my md diet
Before doing anything, please note:
I AM NOT A DOCTOR. The information contained herein is offered as an account of my experience in living with Meniere’s Disease. Please do not attempt to follow the same regimen I do without seeking the advice and approval of your own doctor.
In researching MD and all of the unknowns surrounding the disease, one thing stands out: Diet can have a dramatic impact on the severity of symptoms for most MD patients. As you probably know by now, there is no known cure for MD at this time. The best you can hope for is to manage your symptoms in a way that allows you to lead a relatively normal life. Through a great deal of research, and learning from the experience of others, I have found that diet plays a major role in managing the symptoms of MD.
My research has shown that the following things should be avoided completely or limited in a diet designed to manage MD symptoms:
- Sodium (Salt): limit intake
- Sugar: limit intake
- Alcohol: avoid completely
- Caffeine: avoid completely
- Tobacco: avoid completely
In addition to limiting and avoiding certain foods, it is worth noting that eating on a regular basis, at regular intervals, is beneficial as well. It’s not obvious why this is the case, but it seems that regulation of blood sugar is beneficial in treating the symptoms of MD.
By the numbers
So, what does “limit intake” mean exactly. The answer is “it depends”. This is where the advice and guidance of your doctor comes in. Since many doctors are not familiar with MD, I would recommend that you seek the advice and guidance of a doctor who specializes in Meniere’s Disease treatment. (You can check the Vestibular Disorders Association website for links on finding ENT doctors who specialize in MD).
For me, I’ve found that these rules seem to work well:
- I limit my sodium intake to no more than 100 mg every 4 hours. In general, I try and stay under 750 mg of sodium intake per day. I’m not just talking about table salt. You have to read the labels of everything you eat! Some foods you might not expect contain sodium (even natural foods like celery for instance).
- I try and limit sugar intake to no more than 25 g every four hours.
- I completely avoid alcohol, caffeine and tobacco. I used to enjoy a glass of wine with dinner, and a cup of coffee with dessert was always nice, but I’ve found that feeling better was more important to me than either of these things. I was never really a smoker (an occasional cigar now and then), so giving up tobacco was no big deal.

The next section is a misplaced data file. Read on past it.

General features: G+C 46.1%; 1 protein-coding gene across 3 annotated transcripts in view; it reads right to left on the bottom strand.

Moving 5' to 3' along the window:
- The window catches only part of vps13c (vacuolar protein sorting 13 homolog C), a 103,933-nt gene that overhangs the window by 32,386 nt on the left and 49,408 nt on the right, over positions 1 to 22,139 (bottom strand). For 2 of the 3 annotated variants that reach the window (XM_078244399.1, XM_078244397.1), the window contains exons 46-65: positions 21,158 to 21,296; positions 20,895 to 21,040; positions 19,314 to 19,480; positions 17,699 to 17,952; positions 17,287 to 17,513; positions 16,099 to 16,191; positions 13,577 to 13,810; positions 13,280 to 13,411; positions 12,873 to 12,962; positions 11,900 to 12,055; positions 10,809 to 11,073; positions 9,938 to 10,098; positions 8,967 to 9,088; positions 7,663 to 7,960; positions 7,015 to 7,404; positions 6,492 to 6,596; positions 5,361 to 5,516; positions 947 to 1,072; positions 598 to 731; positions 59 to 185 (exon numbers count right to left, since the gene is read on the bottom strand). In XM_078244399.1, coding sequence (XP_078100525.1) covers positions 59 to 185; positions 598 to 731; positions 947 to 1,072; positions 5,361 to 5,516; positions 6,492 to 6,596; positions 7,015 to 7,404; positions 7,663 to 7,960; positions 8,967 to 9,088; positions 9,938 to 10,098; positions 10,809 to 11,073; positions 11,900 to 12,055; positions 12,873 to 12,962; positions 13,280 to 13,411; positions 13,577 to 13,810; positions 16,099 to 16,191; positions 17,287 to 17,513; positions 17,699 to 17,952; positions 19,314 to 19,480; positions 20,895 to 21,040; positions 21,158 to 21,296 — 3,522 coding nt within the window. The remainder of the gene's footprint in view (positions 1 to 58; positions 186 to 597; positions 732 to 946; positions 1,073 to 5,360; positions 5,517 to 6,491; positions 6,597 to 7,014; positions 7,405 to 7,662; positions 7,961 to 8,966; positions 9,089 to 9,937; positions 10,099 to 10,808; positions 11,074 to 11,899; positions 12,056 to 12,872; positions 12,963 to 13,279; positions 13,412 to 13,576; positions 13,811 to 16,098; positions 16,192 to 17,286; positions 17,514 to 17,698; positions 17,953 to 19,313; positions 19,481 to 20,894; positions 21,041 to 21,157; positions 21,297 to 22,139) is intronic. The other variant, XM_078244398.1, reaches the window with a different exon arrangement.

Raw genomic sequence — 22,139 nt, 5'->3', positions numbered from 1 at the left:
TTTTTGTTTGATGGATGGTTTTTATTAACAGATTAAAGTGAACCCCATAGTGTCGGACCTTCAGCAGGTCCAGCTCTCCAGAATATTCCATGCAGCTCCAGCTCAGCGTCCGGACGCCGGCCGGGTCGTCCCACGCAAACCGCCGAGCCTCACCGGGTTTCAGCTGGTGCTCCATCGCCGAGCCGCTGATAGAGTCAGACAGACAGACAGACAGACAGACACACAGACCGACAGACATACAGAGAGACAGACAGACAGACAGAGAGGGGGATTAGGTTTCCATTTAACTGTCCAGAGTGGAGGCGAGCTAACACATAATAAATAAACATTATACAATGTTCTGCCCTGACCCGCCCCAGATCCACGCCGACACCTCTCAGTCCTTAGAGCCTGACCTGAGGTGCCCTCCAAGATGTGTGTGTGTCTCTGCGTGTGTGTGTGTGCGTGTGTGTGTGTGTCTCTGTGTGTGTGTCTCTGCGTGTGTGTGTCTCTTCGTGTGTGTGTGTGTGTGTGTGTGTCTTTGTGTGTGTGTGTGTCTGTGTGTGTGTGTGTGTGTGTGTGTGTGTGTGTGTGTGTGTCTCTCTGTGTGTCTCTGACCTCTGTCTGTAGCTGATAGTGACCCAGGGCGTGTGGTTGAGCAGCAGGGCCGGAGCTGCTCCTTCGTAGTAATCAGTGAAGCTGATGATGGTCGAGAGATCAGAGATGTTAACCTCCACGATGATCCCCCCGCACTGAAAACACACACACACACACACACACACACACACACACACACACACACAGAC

So, what do you eat?
When I decided I was going to get myself well again, I made a conscious effort to avoid prepared and processed foods. Things like canned vegetables and cold cuts, for instance, are loaded with preservatives, salt and sugar. In their place, I started eating “whole foods”, or foods that had not been processed significantly. Frozen vegetables tend not to have the salt and other preservatives that canned vegetables do.
Don’t get me wrong. This is not easy. When I first started this diet, I read every label of everything I bought in the supermarket. Grocery shopping, in the beginning, took me hours. But, in the end, it was worth it.
To keep things simple, I generally try and find foods that have no more than 100 mg of sodium per serving. One thing to note is serving size. Some companies play games with their serving size, in order to make the numbers look better. Check the serving size, sodium, sugar and I also look for little or no preservatives.
The best way to deal with MD is to arm yourself with information. I’ve listed some resources that I found helpful in my early days of dealing with MD. Also, if you check Facebook you’ll find support groups that can answer questions from a patient’s perspective, rather than the dry clinical info you get from medical professionals.